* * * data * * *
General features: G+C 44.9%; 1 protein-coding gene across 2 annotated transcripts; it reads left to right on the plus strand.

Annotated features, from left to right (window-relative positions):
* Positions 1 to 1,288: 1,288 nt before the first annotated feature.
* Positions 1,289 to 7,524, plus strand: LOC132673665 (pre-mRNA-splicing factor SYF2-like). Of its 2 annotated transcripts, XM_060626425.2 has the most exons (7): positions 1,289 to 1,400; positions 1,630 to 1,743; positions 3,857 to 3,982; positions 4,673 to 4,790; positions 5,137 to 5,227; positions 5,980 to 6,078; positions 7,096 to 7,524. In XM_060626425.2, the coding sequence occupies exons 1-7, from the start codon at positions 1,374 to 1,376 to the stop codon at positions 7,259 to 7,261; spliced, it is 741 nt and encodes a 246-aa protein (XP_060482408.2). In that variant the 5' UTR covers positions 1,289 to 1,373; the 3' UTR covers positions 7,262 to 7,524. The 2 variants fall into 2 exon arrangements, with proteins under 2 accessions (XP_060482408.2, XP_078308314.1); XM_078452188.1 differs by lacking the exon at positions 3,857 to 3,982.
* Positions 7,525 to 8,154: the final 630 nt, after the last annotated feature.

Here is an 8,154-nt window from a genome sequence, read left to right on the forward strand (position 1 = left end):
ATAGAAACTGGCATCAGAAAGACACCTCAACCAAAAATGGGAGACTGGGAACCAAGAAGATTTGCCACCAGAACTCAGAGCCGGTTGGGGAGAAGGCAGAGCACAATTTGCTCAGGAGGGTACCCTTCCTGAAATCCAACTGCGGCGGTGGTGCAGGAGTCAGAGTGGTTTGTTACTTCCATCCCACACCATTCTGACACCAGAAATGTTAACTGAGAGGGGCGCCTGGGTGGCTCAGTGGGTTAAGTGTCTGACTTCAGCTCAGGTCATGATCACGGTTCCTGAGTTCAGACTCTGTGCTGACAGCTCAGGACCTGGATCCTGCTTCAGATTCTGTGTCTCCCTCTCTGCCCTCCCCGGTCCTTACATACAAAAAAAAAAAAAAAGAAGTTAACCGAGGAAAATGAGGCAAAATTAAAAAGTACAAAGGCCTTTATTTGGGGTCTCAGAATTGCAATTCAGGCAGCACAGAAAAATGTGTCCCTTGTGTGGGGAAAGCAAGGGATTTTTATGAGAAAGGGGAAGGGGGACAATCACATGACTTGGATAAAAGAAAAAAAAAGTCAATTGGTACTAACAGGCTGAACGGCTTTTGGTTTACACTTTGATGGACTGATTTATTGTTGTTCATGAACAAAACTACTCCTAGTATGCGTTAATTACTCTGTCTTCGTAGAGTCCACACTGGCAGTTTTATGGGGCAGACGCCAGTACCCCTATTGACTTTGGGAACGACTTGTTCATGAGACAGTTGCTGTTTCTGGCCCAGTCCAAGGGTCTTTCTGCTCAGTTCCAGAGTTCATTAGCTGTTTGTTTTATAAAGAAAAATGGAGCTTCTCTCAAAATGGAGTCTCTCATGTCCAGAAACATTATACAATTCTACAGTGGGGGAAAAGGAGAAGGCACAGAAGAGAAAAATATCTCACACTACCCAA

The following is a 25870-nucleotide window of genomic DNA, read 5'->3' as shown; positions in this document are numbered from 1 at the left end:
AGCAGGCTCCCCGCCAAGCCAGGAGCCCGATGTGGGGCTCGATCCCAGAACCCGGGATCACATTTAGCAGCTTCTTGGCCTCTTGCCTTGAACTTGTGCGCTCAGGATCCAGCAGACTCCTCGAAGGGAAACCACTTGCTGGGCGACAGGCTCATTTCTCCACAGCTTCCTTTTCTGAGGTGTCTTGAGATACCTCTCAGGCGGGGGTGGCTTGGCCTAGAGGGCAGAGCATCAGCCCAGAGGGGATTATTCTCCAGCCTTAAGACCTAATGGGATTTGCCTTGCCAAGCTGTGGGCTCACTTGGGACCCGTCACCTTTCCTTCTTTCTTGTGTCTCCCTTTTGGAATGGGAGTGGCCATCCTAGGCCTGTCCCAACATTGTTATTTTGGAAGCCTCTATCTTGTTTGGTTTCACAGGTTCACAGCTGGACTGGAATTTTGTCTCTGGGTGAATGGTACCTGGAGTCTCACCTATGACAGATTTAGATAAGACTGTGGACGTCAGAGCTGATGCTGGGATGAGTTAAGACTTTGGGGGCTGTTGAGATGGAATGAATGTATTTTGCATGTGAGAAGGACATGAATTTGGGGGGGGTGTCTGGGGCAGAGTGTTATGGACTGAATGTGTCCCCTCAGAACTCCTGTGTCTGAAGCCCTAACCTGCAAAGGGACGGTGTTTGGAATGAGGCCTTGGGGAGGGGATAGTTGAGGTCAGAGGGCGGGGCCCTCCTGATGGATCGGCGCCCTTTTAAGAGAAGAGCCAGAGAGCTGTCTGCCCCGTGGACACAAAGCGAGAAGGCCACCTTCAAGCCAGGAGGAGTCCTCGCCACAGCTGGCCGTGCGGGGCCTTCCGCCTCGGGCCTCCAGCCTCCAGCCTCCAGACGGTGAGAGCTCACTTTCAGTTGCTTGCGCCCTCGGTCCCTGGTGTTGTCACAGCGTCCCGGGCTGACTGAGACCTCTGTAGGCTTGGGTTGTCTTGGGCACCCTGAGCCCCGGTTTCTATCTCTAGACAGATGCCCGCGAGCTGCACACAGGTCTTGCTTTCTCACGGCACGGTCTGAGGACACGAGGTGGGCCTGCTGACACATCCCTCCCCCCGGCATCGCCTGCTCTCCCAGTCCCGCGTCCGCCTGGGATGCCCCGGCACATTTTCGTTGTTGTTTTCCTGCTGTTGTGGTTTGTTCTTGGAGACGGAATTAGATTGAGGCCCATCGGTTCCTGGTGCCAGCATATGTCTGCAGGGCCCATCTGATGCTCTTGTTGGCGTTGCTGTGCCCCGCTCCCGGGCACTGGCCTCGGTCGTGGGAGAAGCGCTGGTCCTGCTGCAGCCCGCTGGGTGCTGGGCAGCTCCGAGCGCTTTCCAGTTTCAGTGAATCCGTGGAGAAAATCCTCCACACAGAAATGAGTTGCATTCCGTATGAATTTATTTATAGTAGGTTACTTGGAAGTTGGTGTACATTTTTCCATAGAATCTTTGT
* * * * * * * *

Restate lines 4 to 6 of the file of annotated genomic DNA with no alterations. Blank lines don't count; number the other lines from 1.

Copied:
* Positions 1,289 to 7,524, plus strand: LOC132673665 (pre-mRNA-splicing factor SYF2-like). Of its 2 annotated transcripts, XM_060626425.2 has the most exons (7): positions 1,289 to 1,400; positions 1,630 to 1,743; positions 3,857 to 3,982; positions 4,673 to 4,790; positions 5,137 to 5,227; positions 5,980 to 6,078; positions 7,096 to 7,524. In XM_060626425.2, the coding sequence occupies exons 1-7, from the start codon at positions 1,374 to 1,376 to the stop codon at positions 7,259 to 7,261; spliced, it is 741 nt and encodes a 246-aa protein (XP_060482408.2). In that variant the 5' UTR covers positions 1,289 to 1,373; the 3' UTR covers positions 7,262 to 7,524. The 2 variants fall into 2 exon arrangements, with proteins under 2 accessions (XP_060482408.2, XP_078308314.1); XM_078452188.1 differs by lacking the exon at positions 3,857 to 3,982.
* Positions 7,525 to 8,154: the final 630 nt, after the last annotated feature.

Here is an 8,154-nt window from a genome sequence, read left to right on the forward strand (position 1 = left end):